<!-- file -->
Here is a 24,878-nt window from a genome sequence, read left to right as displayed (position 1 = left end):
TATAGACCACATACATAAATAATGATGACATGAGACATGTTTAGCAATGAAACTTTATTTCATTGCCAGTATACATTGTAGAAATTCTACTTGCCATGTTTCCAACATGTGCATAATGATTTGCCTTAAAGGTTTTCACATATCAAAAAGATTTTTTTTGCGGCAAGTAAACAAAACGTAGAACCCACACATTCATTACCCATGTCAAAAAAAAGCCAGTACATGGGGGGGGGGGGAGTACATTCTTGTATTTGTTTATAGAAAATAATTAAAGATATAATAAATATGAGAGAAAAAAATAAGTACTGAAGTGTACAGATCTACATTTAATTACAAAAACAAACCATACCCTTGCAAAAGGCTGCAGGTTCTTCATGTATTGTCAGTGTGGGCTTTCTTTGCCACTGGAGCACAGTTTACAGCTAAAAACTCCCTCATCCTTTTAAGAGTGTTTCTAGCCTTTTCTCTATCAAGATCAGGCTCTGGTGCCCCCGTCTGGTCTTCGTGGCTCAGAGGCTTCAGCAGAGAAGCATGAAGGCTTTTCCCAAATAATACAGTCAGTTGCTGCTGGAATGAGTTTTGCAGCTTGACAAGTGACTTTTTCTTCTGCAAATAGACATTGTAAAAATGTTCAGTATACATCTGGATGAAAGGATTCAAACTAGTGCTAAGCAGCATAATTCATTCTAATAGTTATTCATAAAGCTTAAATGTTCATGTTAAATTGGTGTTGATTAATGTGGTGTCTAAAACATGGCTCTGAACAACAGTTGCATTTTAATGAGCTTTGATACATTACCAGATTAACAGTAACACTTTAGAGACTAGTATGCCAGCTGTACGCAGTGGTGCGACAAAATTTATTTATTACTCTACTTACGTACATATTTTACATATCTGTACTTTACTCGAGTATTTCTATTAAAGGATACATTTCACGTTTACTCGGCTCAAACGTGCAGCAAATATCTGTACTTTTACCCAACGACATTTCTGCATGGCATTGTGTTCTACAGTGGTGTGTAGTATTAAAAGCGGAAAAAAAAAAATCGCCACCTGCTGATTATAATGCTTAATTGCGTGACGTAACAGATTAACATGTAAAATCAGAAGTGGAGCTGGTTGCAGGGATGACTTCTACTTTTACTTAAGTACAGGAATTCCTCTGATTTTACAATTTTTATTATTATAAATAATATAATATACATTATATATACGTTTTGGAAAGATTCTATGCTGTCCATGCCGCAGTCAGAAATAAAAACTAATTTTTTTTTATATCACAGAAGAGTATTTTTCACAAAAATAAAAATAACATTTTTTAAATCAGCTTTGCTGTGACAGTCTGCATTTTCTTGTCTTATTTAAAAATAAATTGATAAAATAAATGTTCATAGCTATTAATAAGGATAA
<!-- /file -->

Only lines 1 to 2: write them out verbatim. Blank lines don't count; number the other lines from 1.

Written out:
Here is a 24,878-nt window from a genome sequence, read left to right as displayed (position 1 = left end):
TATAGACCACATACATAAATAATGATGACATGAGACATGTTTAGCAATGAAACTTTATTTCATTGCCAGTATACATTGTAGAAATTCTACTTGCCATGTTTCCAACATGTGCATAATGATTTGCCTTAAAGGTTTTCACATATCAAAAAGATTTTTTTTGCGGCAAGTAAACAAAACGTAGAACCCACACATTCATTACCCATGTCAAAAAAAAGCCAGTACATGGGGGGGGGGGGAGTACATTCTTGTATTTGTTTATAGAAAATAATTAAAGATATAATAAATATGAGAGAAAAAAATAAGTACTGAAGTGTACAGATCTACATTTAATTACAAAAACAAACCATACCCTTGCAAAAGGCTGCAGGTTCTTCATGTATTGTCAGTGTGGGCTTTCTTTGCCACTGGAGCACAGTTTACAGCTAAAAACTCCCTCATCCTTTTAAGAGTGTTTCTAGCCTTTTCTCTATCAAGATCAGGCTCTGGTGCCCCCGTCTGGTCTTCGTGGCTCAGAGGCTTCAGCAGAGAAGCATGAAGGCTTTTCCCAAATAATACAGTCAGTTGCTGCTGGAATGAGTTTTGCAGCTTGACAAGTGACTTTTTCTTCTGCAAATAGACATTGTAAAAATGTTCAGTATACATCTGGATGAAAGGATTCAAACTAGTGCTAAGCAGCATAATTCATTCTAATAGTTATTCATAAAGCTTAAATGTTCATGTTAAATTGGTGTTGATTAATGTGGTGTCTAAAACATGGCTCTGAACAACAGTTGCATTTTAATGAGCTTTGATACATTACCAGATTAACAGTAACACTTTAGAGACTAGTATGCCAGCTGTACGCAGTGGTGCGACAAAATTTATTTATTACTCTACTTACGTACATATTTTACATATCTGTACTTTACTCGAGTATTTCTATTAAAGGATACATTTCACGTTTACTCGGCTCAAACGTGCAGCAAATATCTGTACTTTTACCCAACGACATTTCTGCATGGCATTGTGTTCTACAGTGGTGTGTAGTATTAAAAGCGGAAAAAAAAAAATCGCCACCTGCTGATTATAATGCTTAATTGCGTGACGTAACAGATTAACATGTAAAATCAGAAGTGGAGCTGGTTGCAGGGATGACTTCTACTTTTACTTAAGTACAGGAATTCCTCTGATTTTACAATTTTTATTATTATAAATAATATAATATACATTATATATACGTTTTGGAAAGATTCTATGCTGTCCATGCCGCAGTCAGAAATAAAAACTAATTTTTTTTTATATCACAGAAGAGTATTTTTCACAAAAATAAAAATAACATTTTTTAAATCAGCTTTGCTGTGACAGTCTGCATTTTCTTGTCTTATTTAAAAATAAATTGATAAAATAAATGTTCATAGCTATTAATAAGGATAA